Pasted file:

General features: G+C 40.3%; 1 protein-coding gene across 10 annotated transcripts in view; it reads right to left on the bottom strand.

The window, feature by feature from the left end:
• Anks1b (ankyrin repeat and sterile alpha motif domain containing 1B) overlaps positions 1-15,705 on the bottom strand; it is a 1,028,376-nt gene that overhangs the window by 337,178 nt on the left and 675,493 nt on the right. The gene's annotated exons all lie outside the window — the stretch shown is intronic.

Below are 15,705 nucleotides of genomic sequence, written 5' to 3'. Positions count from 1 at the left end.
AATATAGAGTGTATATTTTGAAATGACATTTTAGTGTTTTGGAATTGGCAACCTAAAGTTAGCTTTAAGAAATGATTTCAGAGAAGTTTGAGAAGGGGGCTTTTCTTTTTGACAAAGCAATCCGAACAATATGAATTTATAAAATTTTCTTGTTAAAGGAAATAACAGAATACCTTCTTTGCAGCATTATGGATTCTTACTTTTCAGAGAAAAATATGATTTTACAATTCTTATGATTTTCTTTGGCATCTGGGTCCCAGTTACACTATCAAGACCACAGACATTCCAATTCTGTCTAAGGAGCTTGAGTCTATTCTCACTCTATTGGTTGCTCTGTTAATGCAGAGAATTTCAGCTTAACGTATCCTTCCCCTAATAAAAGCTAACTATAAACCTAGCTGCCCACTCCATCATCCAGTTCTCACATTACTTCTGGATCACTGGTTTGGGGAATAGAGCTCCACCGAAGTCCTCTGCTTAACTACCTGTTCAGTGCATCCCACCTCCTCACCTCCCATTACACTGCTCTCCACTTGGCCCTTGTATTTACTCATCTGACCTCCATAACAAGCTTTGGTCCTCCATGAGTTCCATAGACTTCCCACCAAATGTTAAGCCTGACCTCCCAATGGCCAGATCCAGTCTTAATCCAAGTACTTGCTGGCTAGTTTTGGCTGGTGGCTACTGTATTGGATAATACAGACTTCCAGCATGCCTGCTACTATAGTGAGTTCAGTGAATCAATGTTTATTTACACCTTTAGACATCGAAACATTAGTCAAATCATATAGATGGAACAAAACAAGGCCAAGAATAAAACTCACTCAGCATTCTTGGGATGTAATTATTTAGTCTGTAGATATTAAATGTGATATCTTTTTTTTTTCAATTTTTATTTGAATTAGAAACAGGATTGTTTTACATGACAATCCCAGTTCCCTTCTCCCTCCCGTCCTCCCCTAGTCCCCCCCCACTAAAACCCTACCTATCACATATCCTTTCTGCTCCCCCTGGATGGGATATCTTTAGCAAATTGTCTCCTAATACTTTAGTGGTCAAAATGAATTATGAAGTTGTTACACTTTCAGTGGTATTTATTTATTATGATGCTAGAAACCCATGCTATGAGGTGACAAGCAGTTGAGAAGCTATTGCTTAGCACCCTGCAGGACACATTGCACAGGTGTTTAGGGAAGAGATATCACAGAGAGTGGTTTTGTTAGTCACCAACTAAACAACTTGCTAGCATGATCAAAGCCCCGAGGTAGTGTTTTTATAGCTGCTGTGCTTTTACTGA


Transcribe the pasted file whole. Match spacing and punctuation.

General features: G+C 40.3%; 1 protein-coding gene across 10 annotated transcripts in view; it reads right to left on the bottom strand.

The window, feature by feature from the left end:
• Anks1b (ankyrin repeat and sterile alpha motif domain containing 1B) overlaps positions 1-15,705 on the bottom strand; it is a 1,028,376-nt gene that overhangs the window by 337,178 nt on the left and 675,493 nt on the right. The gene's annotated exons all lie outside the window — the stretch shown is intronic.

Below are 15,705 nucleotides of genomic sequence, written 5' to 3'. Positions count from 1 at the left end.
AATATAGAGTGTATATTTTGAAATGACATTTTAGTGTTTTGGAATTGGCAACCTAAAGTTAGCTTTAAGAAATGATTTCAGAGAAGTTTGAGAAGGGGGCTTTTCTTTTTGACAAAGCAATCCGAACAATATGAATTTATAAAATTTTCTTGTTAAAGGAAATAACAGAATACCTTCTTTGCAGCATTATGGATTCTTACTTTTCAGAGAAAAATATGATTTTACAATTCTTATGATTTTCTTTGGCATCTGGGTCCCAGTTACACTATCAAGACCACAGACATTCCAATTCTGTCTAAGGAGCTTGAGTCTATTCTCACTCTATTGGTTGCTCTGTTAATGCAGAGAATTTCAGCTTAACGTATCCTTCCCCTAATAAAAGCTAACTATAAACCTAGCTGCCCACTCCATCATCCAGTTCTCACATTACTTCTGGATCACTGGTTTGGGGAATAGAGCTCCACCGAAGTCCTCTGCTTAACTACCTGTTCAGTGCATCCCACCTCCTCACCTCCCATTACACTGCTCTCCACTTGGCCCTTGTATTTACTCATCTGACCTCCATAACAAGCTTTGGTCCTCCATGAGTTCCATAGACTTCCCACCAAATGTTAAGCCTGACCTCCCAATGGCCAGATCCAGTCTTAATCCAAGTACTTGCTGGCTAGTTTTGGCTGGTGGCTACTGTATTGGATAATACAGACTTCCAGCATGCCTGCTACTATAGTGAGTTCAGTGAATCAATGTTTATTTACACCTTTAGACATCGAAACATTAGTCAAATCATATAGATGGAACAAAACAAGGCCAAGAATAAAACTCACTCAGCATTCTTGGGATGTAATTATTTAGTCTGTAGATATTAAATGTGATATCTTTTTTTTTTCAATTTTTATTTGAATTAGAAACAGGATTGTTTTACATGACAATCCCAGTTCCCTTCTCCCTCCCGTCCTCCCCTAGTCCCCCCCCACTAAAACCCTACCTATCACATATCCTTTCTGCTCCCCCTGGATGGGATATCTTTAGCAAATTGTCTCCTAATACTTTAGTGGTCAAAATGAATTATGAAGTTGTTACACTTTCAGTGGTATTTATTTATTATGATGCTAGAAACCCATGCTATGAGGTGACAAGCAGTTGAGAAGCTATTGCTTAGCACCCTGCAGGACACATTGCACAGGTGTTTAGGGAAGAGATATCACAGAGAGTGGTTTTGTTAGTCACCAACTAAACAACTTGCTAGCATGATCAAAGCCCCGAGGTAGTGTTTTTATAGCTGCTGTGCTTTTACTGA